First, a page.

Optus to fund filtering pilot off its own bat

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A mandatory grant reporting document released by the Department for Broadband, Communications and the Digital Economy (DBCDE) reveals it has spent close to $300,000 this year on its controversial ISP-level filtering pilot.

The document, uploaded to the DBCDE website, reveals that the department has given out grants to seven of the eight Internet Service Providers (ISPs) participating in the pilot.

Optus, which joined the program in April, told iTnews that they would not be receiving any funds from the government and would be funding the pilot off of their own back.

"There is no grant for participating in the pilot," an Optus spokesperson said.

The spokesperson declined to reveal the type of filtering technology that Optus is testing.

ISPs receiving grants include Highway 1, which received $95,725, Primus Telecommunications, which received $70,400 and Netforce, which received $40,700.

Tech 2U took receipt of $31,944, OMNIconnect $25,795, and Nelson Bay Online was granted $11,275.

Webshield, an existing clean-field provider that already owns its own filtering equipment, received $11,550. The ISP previously told iTnews it would only require funding to cover staff costs.

A total of $287,339 has been spent on the pilot so far.

The grants, approved in early February, are due to expire on the 30th of June. Each ISP receiving a grant will use the money to purchase filtering products which they will be able to keep after the pilot.

The ISPs participating in the trial are by no means the main beneficiaries of Federal Government funding on 'cyber safety'. The $300,000 spent to date is part of the Federal Government's $125.8 million Cyber-Safety Plan - over $7.3 million of which was due to be spent by DBCDE in the 2009/2010 financial year.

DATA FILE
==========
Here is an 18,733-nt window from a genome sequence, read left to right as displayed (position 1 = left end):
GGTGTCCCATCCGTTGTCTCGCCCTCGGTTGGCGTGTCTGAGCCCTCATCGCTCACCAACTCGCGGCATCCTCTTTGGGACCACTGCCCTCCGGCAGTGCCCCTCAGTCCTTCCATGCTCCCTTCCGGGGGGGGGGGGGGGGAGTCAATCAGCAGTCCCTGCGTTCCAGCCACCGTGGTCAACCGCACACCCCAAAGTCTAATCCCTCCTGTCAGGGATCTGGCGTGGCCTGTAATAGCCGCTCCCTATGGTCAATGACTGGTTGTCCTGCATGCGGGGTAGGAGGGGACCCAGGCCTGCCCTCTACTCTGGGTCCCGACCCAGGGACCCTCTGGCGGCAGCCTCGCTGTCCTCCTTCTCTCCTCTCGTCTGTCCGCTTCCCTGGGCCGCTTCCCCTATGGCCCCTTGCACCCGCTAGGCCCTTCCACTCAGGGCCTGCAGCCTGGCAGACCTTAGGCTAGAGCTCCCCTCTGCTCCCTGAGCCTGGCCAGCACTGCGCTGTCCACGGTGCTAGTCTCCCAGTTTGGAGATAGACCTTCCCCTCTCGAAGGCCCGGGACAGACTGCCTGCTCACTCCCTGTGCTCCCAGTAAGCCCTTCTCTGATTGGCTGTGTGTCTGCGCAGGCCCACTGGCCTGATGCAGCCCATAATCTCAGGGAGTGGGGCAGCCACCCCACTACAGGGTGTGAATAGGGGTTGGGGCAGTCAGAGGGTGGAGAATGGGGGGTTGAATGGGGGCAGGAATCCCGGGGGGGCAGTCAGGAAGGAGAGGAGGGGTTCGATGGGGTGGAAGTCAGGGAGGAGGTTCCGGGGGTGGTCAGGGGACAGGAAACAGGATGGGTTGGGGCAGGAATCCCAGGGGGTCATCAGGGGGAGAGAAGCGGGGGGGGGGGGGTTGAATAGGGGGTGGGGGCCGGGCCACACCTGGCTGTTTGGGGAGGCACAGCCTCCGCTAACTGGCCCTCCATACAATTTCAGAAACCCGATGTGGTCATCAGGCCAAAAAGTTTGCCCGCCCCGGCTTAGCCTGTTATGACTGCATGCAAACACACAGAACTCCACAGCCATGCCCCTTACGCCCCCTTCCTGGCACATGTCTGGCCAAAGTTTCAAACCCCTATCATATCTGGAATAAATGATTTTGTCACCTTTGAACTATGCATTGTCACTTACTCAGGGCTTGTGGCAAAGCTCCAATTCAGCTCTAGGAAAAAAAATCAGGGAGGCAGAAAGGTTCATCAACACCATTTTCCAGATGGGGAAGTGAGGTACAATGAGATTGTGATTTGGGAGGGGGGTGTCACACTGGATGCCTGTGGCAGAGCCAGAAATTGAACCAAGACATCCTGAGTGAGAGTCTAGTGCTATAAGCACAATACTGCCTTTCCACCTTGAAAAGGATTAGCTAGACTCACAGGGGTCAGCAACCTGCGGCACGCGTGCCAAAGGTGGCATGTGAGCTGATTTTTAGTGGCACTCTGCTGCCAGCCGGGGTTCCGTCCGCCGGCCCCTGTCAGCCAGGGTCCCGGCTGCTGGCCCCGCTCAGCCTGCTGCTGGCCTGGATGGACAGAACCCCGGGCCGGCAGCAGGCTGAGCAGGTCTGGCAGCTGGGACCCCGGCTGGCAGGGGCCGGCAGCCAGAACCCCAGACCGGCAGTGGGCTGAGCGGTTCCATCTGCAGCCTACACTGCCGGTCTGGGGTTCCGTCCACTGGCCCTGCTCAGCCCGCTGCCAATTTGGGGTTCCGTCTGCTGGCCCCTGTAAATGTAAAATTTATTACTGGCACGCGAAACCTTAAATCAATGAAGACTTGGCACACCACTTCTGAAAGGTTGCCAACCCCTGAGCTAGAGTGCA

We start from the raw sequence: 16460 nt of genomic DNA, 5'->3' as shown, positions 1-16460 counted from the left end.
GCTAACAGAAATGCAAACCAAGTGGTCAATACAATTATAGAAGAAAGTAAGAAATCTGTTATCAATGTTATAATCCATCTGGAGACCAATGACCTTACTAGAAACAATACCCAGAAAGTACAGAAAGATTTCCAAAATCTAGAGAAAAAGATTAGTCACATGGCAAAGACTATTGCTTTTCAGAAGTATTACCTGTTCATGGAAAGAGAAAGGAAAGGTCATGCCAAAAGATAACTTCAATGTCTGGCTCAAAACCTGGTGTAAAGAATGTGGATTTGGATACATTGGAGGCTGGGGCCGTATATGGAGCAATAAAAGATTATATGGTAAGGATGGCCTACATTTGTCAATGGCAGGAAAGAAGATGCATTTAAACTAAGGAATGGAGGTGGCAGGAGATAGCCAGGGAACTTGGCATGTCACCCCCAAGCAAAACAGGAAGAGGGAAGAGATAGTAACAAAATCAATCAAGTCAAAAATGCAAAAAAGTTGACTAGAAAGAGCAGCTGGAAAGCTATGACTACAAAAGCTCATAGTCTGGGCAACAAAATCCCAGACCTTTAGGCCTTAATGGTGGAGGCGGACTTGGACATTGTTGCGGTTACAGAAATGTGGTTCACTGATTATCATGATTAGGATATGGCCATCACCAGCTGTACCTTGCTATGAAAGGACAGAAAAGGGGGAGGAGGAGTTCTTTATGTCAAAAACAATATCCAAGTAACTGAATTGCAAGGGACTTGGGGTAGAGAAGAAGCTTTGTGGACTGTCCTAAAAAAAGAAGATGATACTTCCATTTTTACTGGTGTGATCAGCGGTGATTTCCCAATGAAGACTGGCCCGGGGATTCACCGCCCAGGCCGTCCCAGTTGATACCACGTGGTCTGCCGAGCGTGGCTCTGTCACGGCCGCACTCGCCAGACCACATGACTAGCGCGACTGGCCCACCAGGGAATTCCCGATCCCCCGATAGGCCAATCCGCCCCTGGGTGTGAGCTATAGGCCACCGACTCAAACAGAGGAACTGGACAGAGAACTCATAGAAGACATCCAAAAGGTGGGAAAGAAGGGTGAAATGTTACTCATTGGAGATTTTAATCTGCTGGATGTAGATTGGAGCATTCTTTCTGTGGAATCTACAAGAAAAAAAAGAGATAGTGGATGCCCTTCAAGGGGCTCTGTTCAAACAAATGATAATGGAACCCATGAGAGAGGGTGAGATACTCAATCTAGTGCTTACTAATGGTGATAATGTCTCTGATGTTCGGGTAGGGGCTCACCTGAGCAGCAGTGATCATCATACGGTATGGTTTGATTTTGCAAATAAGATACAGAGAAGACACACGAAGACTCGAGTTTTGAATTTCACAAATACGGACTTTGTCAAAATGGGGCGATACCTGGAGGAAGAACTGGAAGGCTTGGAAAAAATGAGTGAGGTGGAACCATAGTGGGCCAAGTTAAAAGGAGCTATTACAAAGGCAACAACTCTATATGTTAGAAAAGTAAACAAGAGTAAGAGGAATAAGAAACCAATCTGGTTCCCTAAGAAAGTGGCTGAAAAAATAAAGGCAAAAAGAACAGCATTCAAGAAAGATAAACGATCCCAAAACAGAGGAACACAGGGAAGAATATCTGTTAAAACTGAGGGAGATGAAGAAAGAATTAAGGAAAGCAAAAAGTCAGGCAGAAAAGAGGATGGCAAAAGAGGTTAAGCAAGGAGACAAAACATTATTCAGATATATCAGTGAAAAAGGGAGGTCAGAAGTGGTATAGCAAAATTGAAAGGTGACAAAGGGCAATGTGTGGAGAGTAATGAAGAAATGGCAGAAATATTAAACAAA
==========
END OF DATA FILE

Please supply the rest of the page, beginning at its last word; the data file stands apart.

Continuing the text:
Past beneficiaries of Internet filtering trials have walked away with far more funding.

In calendar 2007, the Howard Government spent huge dollars on its NetAlert scheme -  including the allocation of $8.5 million and $6.7 million respectively to PC-based filter vendors Digital Republic and Multiservice Networks and close to a million dollars to Macquarie Telecom for hosting the NetAlert site.

PR company Quay Connection was paid some $626,000, according to Senate documents.

In calendar 2008, Macquarie Telecom earned a further $1.2 million for web hosting and 'stress testing'. PC filter company Multiservice Networks earned a further $2.9 million while InternetSafety.com got in on the game to the tune of $5.3 million.

Unless the budget allocated to the department is adjusted tomorrow night, DBCDE stands to receive a further $32.5 million for cyber safety in the next fiscal year.


Optus to fund filtering pilot off its own bat
 
 
 
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